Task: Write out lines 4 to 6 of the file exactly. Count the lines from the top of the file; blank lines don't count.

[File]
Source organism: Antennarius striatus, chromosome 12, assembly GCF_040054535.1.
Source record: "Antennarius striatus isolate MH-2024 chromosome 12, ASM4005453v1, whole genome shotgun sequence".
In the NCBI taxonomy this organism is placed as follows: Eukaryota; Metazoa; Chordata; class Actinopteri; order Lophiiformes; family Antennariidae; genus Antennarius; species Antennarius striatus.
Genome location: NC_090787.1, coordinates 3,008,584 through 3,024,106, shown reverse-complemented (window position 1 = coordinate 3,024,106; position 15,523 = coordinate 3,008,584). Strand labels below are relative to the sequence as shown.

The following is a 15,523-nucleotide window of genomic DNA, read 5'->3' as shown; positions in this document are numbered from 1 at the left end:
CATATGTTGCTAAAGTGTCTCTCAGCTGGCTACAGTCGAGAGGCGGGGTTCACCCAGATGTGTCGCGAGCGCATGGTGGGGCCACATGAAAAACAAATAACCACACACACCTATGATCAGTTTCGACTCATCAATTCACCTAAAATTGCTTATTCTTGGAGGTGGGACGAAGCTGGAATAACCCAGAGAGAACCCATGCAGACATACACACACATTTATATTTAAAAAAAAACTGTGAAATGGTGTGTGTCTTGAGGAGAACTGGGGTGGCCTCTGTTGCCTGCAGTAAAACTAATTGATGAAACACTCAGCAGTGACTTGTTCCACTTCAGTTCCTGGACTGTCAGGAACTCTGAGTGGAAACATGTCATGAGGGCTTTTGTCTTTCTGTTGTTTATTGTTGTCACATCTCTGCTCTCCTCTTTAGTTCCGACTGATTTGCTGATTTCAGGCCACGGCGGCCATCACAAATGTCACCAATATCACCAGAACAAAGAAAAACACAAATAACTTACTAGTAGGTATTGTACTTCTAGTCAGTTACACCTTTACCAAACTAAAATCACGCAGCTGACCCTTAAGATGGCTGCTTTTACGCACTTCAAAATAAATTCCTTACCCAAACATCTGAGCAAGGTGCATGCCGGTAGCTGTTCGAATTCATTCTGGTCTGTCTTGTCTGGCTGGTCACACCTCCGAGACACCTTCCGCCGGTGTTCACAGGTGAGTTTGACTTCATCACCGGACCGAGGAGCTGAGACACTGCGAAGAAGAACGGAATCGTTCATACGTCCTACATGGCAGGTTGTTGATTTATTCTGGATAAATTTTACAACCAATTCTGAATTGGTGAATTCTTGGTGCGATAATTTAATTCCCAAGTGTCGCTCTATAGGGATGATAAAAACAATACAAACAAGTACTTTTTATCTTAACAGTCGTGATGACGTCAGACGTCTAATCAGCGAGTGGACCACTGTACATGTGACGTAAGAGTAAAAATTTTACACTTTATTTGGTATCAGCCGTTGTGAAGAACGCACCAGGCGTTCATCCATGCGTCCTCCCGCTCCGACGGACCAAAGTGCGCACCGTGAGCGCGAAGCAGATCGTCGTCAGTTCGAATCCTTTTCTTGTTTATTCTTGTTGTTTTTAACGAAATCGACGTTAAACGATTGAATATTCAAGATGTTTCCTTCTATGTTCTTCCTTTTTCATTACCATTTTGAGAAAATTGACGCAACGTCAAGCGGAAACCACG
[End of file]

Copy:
Genome location: NC_090787.1, coordinates 3,008,584 through 3,024,106, shown reverse-complemented (window position 1 = coordinate 3,024,106; position 15,523 = coordinate 3,008,584). Strand labels below are relative to the sequence as shown.

The following is a 15,523-nucleotide window of genomic DNA, read 5'->3' as shown; positions in this document are numbered from 1 at the left end:
CATATGTTGCTAAAGTGTCTCTCAGCTGGCTACAGTCGAGAGGCGGGGTTCACCCAGATGTGTCGCGAGCGCATGGTGGGGCCACATGAAAAACAAATAACCACACACACCTATGATCAGTTTCGACTCATCAATTCACCTAAAATTGCTTATTCTTGGAGGTGGGACGAAGCTGGAATAACCCAGAGAGAACCCATGCAGACATACACACACATTTATATTTAAAAAAAAACTGTGAAATGGTGTGTGTCTTGAGGAGAACTGGGGTGGCCTCTGTTGCCTGCAGTAAAACTAATTGATGAAACACTCAGCAGTGACTTGTTCCACTTCAGTTCCTGGACTGTCAGGAACTCTGAGTGGAAACATGTCATGAGGGCTTTTGTCTTTCTGTTGTTTATTGTTGTCACATCTCTGCTCTCCTCTTTAGTTCCGACTGATTTGCTGATTTCAGGCCACGGCGGCCATCACAAATGTCACCAATATCACCAGAACAAAGAAAAACACAAATAACTTACTAGTAGGTATTGTACTTCTAGTCAGTTACACCTTTACCAAACTAAAATCACGCAGCTGACCCTTAAGATGGCTGCTTTTACGCACTTCAAAATAAATTCCTTACCCAAACATCTGAGCAAGGTGCATGCCGGTAGCTGTTCGAATTCATTCTGGTCTGTCTTGTCTGGCTGGTCACACCTCCGAGACACCTTCCGCCGGTGTTCACAGGTGAGTTTGACTTCATCACCGGACCGAGGAGCTGAGACACTGCGAAGAAGAACGGAATCGTTCATACGTCCTACATGGCAGGTTGTTGATTTATTCTGGATAAATTTTACAACCAATTCTGAATTGGTGAATTCTTGGTGCGATAATTTAATTCCCAAGTGTCGCTCTATAGGGATGATAAAAACAATACAAACAAGTACTTTTTATCTTAACAGTCGTGATGACGTCAGACGTCTAATCAGCGAGTGGACCACTGTACATGTGACGTAAGAGTAAAAATTTTACACTTTATTTGGTATCAGCCGTTGTGAAGAACGCACCAGGCGTTCATCCATGCGTCCTCCCGCTCCGACGGACCAAAGTGCGCACCGTGAGCGCGAAGCAGATCGTCGTCAGTTCGAATCCTTTTCTTGTTTATTCTTGTTGTTTTTAACGAAATCGACGTTAAACGATTGAATATTCAAGATGTTTCCTTCTATGTTCTTCCTTTTTCATTACCATTTTGAGAAAATTGACGCAACGTCAAGCGGAAACCACG